Canada to loan Australia SA tech to counter IEDs


Canada will loan Australia engineering systems to provide soldiers from the latter operating in Afghanistan additional protection against improvised explosive devices (IEDs). This will include two Dorbyl RSD-built Husky protected mobility vehicles fitted with ground penetrating radar (GPR) and a Force Protection Industries Buffalo mine resistant ambush protected (MRAP) vehicle.

The Buffalo was fitted with an interrogation arm and mast mounted Gyrocam camera and aso incorporates South African know-how. The arrangement was announced yesterday by Australian Minister for Defence Stephen Smith and Minister for Defence Materiel Jason Clare following a meeting with the Canadian Minister of National Defence Peter MacKay in Canberra.

The vehicles will be used by Australian Army engineers to detect explosive hazards, including mines and IEDs, to create a safe pathway for troops as they patrol Uruzgan province in Afghanistan, the Australian Ministry of Defence says. It adds the Husky’s GPR provides the ability to detect explosive hazard threats from within an armoured vehicle. “It will protect our troops by allowing them to detect IEDs that other detection equipment might not be able to find, especially devices with low or no metal content.”

The Buffalo’s interrogation arm is a safer way of confirming that an IED has been found. “It allows our troops to make this confirmation remotely from a safe distance under armour from inside the Buffalo vehicle. Currently, Sappers have to manually examine any suspected IED.”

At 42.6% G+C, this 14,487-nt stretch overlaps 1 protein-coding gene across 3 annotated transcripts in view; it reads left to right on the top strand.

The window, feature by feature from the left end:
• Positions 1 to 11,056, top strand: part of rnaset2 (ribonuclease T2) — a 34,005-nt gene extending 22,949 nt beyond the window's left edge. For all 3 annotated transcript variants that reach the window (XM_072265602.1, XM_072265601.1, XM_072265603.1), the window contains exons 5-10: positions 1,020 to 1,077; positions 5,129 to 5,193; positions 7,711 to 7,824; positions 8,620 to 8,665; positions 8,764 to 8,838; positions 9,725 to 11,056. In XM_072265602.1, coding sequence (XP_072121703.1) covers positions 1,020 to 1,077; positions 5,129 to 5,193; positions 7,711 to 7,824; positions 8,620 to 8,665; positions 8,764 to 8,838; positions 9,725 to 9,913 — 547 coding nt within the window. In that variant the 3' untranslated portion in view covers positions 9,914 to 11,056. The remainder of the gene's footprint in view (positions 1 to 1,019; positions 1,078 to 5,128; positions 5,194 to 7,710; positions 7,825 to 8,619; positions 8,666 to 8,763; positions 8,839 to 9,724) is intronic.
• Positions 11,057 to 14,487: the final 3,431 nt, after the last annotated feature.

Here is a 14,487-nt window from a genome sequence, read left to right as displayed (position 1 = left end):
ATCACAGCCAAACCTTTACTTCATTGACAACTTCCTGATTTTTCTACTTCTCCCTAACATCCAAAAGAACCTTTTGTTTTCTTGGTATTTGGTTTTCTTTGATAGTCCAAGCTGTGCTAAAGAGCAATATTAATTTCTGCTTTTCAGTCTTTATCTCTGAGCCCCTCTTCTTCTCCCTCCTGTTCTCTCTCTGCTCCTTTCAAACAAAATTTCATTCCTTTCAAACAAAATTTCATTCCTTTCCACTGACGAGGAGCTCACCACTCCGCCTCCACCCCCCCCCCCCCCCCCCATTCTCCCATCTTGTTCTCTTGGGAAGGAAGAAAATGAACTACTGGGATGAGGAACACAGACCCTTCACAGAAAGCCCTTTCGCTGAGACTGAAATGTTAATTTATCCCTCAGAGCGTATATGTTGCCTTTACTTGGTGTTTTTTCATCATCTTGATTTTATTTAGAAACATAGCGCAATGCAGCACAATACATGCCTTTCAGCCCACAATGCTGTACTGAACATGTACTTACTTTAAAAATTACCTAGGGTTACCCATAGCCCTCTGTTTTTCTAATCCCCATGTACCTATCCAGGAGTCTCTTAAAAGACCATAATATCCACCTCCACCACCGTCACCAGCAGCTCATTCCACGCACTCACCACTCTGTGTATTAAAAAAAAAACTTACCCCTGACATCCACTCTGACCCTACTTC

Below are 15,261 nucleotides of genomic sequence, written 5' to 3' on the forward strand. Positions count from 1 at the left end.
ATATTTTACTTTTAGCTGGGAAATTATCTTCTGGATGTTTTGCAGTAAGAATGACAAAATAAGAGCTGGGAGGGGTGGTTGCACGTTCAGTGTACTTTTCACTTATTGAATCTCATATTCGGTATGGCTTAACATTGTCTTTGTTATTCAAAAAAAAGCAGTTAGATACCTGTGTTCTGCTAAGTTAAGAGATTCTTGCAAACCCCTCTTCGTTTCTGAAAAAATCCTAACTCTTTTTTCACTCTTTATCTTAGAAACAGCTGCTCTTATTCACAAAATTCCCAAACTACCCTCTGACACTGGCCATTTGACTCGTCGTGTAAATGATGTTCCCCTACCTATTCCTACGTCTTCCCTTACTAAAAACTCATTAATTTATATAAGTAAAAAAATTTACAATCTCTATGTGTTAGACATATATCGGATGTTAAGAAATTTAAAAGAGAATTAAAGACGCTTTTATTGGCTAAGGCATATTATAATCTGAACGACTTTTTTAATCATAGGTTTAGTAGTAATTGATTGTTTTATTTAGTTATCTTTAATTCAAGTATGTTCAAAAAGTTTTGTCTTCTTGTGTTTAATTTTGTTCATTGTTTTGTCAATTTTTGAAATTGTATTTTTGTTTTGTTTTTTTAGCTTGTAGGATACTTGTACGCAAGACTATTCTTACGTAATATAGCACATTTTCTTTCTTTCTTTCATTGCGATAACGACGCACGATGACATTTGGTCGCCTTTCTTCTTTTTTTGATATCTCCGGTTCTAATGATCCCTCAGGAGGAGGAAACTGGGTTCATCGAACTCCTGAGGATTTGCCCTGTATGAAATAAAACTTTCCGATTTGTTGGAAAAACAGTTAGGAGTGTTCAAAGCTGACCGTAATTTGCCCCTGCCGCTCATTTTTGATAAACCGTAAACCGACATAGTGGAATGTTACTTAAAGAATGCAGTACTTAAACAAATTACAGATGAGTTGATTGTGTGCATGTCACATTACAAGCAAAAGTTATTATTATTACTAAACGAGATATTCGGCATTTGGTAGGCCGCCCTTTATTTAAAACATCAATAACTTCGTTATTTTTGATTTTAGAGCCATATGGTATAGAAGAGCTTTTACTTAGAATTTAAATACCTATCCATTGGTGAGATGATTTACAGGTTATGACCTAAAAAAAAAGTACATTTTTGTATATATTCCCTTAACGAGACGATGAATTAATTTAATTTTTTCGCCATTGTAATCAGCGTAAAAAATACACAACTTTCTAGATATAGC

The vehicles will be on loan for around 12 months from 2012, the MoD adds. In the meantime, work is underway to assess the possible aquisition of a permanent system. The systems were used by Canada in Kandahar and will become available following the draw down of Canadian Forces, which will be completed by the end of the year.

These additional measures come on top of other initiatives put in place to protect Australian soldiers against IEDs. Measures that have been delivered as part of an Aus$1.6 billion package announced in 2009 include upgrading the Thales Bushmaster MRAP to provide better protection for troops inside; attaching mine rollers to the front of Bushmasters to roll ahead of the vehicle to take the impact of an IED explosion; equipping Bushmasters with heavier calibre weapons; rolling out new lighter combat body armour; purchasing new handheld mine detectors; improving counter IED training; and delivering a Counter Rocket Mortar and Artillery early warning system.